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FLOAT House Is Big Easy Green

Affordable Green Housing For Flood-prone Regions

Brad-Pitt-Make-It-Right-Floating-House-3-537x359Way down yonder in New Orleans’ Lower Ninth Ward, a few blocks east of the Industrial Canal that links the Mississippi River to Lake Pontchartrain and the Gulf of Mexico, something wonderful happened yesterday. Where multiple breaches along the levees of the Industrial Canal and the Intracoastal Waterway resulted in devastating flooding and damage in the Lower Ninth Ward and New Orleans East from Hurricane Katrina in 2005, a public unveiling, ribbon cutting ceremony and celebration of another completed house in New Orleans. But Sugar, this ain’t no ordinary house …………

The FLOAT House is a new kind of house, one that can sustain its own water and power needs; a house that can survive the floodwaters generated by a storm the size of Hurricane Katrina; and a house that can be manufactured cheaply enough to function as low-income housing.

Morphosis Architects, under the direction of architect and UCLA Professor Thom Mayne, has completed the first floating house permitted in the United States for Brad Pitt’s Make It Right Foundation in New Orleans. The FLOAT House is a new model for flood-safe, affordable and sustainable housing that is designed to float securely with rising water levels.

MIR-277Mayne led a team from Morphosis Architects and graduate students from UCLA Architecture and Urban Design in this innovative housing project to help with the rebuilding of the Lower Ninth Ward post-Hurricane Katrina. The concept emerged from a study of the flooding record, social and cultural history of the city, and the ecology of the Mississippi Delta.

Like the traditional New Orleans “shotgun” house, the FLOAT House sits on a raised four-foot (1.2 m), base, preserving the community’s vital front porch culture and facilitating accessibility for elderly and disabled residents. However in the event of flooding, the base of this house – reconceived as a chassis — acts as a raft, allowing the house to rise vertically on guide posts, securely floating up to twelve feet (3.6 m), as water levels rise. While not designed for occupants to remain in the home during a hurricane, this innovative structure aims to minimize catastrophic damage and preserve the homeowner’s investment in their property. This approach also allows for the early return of occupants in the aftermath of a hurricane or flood. Designed in response to Ninth Ward residents’ specific needs, the FLOAT House serves as a scalable prototype that can be mass-produced and adapted to the needs of communities world-wide facing similar challenges, like the Phillippines at this very moment.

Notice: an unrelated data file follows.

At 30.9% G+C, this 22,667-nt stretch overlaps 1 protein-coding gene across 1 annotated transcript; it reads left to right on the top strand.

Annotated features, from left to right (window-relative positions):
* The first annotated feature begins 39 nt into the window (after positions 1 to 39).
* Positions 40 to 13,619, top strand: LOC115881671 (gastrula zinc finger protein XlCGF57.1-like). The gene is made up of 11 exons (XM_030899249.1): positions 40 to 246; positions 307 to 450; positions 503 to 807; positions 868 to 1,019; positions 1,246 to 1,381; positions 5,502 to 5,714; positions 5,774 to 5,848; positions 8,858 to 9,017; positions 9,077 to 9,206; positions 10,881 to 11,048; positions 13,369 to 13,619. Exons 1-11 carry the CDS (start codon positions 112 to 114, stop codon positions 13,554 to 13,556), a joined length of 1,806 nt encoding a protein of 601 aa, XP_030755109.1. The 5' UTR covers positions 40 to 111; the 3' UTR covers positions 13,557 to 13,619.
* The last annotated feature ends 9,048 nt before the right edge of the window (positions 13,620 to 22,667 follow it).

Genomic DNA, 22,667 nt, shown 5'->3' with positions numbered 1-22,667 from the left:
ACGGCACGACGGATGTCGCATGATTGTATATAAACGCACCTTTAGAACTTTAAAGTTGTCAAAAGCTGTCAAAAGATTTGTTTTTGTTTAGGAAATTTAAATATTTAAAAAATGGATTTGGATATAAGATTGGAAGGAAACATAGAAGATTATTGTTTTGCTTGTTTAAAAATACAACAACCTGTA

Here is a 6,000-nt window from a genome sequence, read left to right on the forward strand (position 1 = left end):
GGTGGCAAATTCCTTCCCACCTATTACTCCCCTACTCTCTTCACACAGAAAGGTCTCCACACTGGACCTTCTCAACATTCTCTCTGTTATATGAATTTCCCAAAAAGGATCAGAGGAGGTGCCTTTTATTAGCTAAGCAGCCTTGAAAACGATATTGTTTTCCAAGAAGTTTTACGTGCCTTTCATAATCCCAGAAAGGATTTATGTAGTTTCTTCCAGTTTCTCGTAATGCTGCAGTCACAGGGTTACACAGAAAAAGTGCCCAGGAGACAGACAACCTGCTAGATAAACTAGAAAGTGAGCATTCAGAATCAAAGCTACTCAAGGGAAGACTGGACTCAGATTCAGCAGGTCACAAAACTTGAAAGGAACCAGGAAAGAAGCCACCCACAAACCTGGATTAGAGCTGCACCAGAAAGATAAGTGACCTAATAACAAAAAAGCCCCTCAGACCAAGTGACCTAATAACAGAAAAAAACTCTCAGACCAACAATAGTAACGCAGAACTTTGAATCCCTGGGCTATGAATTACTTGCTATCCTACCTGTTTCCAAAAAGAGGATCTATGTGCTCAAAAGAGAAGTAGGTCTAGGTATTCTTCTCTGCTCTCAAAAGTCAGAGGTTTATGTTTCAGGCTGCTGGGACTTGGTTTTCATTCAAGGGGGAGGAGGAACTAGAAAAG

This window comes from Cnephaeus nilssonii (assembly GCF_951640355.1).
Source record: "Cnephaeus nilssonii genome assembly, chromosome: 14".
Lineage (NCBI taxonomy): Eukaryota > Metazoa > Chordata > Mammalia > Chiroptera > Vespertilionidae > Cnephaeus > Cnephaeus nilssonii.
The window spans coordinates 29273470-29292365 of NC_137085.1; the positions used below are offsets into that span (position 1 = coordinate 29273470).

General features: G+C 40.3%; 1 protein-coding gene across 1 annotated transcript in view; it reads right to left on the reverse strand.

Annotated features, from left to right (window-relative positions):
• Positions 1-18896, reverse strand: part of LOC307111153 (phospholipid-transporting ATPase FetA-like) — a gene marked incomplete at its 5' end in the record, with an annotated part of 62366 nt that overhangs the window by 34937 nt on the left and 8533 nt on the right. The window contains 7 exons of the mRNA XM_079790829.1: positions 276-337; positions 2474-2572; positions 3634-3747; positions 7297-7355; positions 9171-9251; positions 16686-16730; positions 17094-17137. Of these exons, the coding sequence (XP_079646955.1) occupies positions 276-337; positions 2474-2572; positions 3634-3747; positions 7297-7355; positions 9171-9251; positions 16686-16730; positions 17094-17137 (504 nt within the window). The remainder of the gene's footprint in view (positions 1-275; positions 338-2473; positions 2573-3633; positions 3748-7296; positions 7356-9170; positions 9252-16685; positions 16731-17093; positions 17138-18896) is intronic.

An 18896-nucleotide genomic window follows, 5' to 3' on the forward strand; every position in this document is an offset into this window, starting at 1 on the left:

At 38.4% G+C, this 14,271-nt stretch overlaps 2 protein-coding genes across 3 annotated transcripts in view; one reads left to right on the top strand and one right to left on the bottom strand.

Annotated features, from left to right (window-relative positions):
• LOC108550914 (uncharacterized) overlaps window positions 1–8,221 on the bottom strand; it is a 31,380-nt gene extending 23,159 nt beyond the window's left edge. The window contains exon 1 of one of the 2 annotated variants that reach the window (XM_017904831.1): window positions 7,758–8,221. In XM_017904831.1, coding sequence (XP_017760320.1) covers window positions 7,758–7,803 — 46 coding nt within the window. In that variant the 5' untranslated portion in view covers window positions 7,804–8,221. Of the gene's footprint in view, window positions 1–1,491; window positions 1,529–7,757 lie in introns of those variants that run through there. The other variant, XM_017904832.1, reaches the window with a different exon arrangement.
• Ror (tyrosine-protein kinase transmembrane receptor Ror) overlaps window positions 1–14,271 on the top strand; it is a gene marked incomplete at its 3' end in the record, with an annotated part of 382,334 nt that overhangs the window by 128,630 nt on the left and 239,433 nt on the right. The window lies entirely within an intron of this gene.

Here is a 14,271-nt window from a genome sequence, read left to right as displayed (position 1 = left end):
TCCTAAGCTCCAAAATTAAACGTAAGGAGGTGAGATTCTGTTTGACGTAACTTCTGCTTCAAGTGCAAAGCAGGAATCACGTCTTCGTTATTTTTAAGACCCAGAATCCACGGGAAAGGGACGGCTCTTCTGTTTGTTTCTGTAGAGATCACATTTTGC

This high-performance “chassis” is a prefabricated module, made from polystyrene foam coated in glass fiber reinforced concrete, which hosts all of the essential equipment to supply power, water and fresh air. The chassis is engineered to support a range of home configurations. The chassis was designed and built by Morphosis Architects and UCLA graduate students on the UCLA campus. In July 2009 the chassis was transported to New Orleans where prefabricated modules designed by the group were assembled on-site.

While the Morphosis floating house is the first to be permitted in the United States, the technology was developed and is in use in the Netherlands where architects and developers are working to address an increased demand for housing in the face of rising sea levels associated with climate change.

house2On track for a LEED Platinum Rating, the state-of-the-art home uses high-performance systems, energy efficient appliances, and prefabrication methods to produce an affordable, sustainable house that generates its own power, minimizes resource consumption, and collects its own water:

• Solar Power Generation: The roof supports solar panels that generate all of the house’s power, resulting in net-zero annual energy consumption. The chassis incorporates electrical systems to store and convert solar power for daily use, and to give back to the electrical grid during the temperate fall and spring months.
• Rainwater Collection: The sloped concave roof collects rainwater,20and funnels it to cisterns housed in the chassis, where it is filtered and stored for daily use.
• Efficient Systems—including low-flow plumbing fixtures, low-energy appliances, high performance windows, and highly insulated SIPs (Structural Insulated Panel) walls and roof—minimize water and power consumption, and lower the lifecycle cost for the home owner.
• High-grade energy efficient kitchen, appliances and fixtures maximize durability and reduce the need for replacement.